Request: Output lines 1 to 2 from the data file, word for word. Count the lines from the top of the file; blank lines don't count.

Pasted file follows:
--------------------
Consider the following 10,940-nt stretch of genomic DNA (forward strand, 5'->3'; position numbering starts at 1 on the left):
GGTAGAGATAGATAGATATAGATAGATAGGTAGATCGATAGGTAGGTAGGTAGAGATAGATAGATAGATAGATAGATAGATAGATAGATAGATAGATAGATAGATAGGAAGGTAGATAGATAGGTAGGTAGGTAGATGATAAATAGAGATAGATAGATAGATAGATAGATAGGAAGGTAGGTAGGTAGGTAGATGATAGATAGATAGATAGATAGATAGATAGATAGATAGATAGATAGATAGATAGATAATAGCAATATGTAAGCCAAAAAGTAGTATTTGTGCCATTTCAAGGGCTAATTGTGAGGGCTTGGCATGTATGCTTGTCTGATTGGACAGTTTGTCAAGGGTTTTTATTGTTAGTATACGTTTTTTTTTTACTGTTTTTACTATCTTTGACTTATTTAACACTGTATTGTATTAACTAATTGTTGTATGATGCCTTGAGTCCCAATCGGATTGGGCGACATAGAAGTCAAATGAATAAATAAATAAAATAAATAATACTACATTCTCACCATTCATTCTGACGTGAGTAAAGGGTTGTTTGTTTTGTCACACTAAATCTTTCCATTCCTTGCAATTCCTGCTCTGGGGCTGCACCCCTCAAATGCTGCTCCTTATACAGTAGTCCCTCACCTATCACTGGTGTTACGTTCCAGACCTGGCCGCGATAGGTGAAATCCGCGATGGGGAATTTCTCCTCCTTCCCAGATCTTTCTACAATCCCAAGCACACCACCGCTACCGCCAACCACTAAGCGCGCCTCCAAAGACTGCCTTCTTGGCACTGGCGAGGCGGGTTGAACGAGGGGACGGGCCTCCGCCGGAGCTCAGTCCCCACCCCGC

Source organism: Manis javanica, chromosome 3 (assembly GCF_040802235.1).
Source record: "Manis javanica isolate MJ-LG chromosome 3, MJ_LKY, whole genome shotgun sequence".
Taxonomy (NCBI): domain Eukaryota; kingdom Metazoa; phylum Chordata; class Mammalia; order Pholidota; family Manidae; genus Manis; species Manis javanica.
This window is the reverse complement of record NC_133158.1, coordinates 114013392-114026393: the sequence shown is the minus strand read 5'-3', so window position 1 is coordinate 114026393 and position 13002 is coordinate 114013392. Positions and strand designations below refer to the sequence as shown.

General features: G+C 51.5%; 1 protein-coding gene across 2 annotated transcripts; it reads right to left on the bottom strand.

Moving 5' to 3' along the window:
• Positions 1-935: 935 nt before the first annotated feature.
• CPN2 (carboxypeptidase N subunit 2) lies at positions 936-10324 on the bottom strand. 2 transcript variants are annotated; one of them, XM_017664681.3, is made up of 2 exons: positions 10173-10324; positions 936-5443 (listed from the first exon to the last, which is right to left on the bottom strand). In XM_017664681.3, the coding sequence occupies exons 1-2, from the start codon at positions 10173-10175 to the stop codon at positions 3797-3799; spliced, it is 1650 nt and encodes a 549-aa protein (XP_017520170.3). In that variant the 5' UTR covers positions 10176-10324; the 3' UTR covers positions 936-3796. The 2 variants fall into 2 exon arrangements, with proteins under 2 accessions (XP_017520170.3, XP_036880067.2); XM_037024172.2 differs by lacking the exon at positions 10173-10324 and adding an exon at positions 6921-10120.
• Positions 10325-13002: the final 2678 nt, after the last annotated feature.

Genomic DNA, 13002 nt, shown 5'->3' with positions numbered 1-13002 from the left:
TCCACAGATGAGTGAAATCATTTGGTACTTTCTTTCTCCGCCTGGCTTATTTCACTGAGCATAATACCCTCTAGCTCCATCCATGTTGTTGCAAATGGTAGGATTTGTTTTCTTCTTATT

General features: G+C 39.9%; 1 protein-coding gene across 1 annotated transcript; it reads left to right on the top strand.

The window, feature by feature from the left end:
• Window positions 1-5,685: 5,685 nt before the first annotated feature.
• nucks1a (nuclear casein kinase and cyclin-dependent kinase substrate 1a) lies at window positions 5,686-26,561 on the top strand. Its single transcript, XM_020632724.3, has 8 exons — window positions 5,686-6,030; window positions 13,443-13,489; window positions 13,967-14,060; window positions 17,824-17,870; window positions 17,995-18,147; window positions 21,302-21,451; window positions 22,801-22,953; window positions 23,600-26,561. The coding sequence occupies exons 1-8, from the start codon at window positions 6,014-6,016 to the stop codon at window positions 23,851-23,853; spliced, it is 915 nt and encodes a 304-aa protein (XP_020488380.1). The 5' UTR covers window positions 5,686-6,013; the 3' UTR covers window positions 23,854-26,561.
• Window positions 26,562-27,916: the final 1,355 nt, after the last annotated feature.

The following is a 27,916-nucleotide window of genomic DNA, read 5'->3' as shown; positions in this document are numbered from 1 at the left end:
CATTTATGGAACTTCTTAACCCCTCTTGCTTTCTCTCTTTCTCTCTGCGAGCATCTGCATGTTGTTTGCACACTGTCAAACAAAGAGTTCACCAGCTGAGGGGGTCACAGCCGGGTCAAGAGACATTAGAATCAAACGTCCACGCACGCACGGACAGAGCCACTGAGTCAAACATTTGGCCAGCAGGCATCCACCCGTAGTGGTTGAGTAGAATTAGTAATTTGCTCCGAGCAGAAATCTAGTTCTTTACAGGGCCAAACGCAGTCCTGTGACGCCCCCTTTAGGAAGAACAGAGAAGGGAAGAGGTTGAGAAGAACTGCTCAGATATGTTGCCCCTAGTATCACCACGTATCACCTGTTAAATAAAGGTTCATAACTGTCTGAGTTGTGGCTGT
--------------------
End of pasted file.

Consider the following 10,940-nt stretch of genomic DNA (forward strand, 5'->3'; position numbering starts at 1 on the left):
GGTAGAGATAGATAGATATAGATAGATAGGTAGATCGATAGGTAGGTAGGTAGAGATAGATAGATAGATAGATAGATAGATAGATAGATAGATAGATAGATAGATAGGAAGGTAGATAGATAGGTAGGTAGGTAGATGATAAATAGAGATAGATAGATAGATAGATAGATAGGAAGGTAGGTAGGTAGGTAGATGATAGATAGATAGATAGATAGATAGATAGATAGATAGATAGATAGATAGATAGATAATAGCAATATGTAAGCCAAAAAGTAGTATTTGTGCCATTTCAAGGGCTAATTGTGAGGGCTTGGCATGTATGCTTGTCTGATTGGACAGTTTGTCAAGGGTTTTTATTGTTAGTATACGTTTTTTTTTTACTGTTTTTACTATCTTTGACTTATTTAACACTGTATTGTATTAACTAATTGTTGTATGATGCCTTGAGTCCCAATCGGATTGGGCGACATAGAAGTCAAATGAATAAATAAATAAAATAAATAATACTACATTCTCACCATTCATTCTGACGTGAGTAAAGGGTTGTTTGTTTTGTCACACTAAATCTTTCCATTCCTTGCAATTCCTGCTCTGGGGCTGCACCCCTCAAATGCTGCTCCTTATACAGTAGTCCCTCACCTATCACTGGTGTTACGTTCCAGACCTGGCCGCGATAGGTGAAATCCGCGATGGGGAATTTCTCCTCCTTCCCAGATCTTTCTACAATCCCAAGCACACCACCGCTACCGCCAACCACTAAGCGCGCCTCCAAAGACTGCCTTCTTGGCACTGGCGAGGCGGGTTGAACGAGGGGACGGGCCTCCGCCGGAGCTCAGTCCCCACCCCGC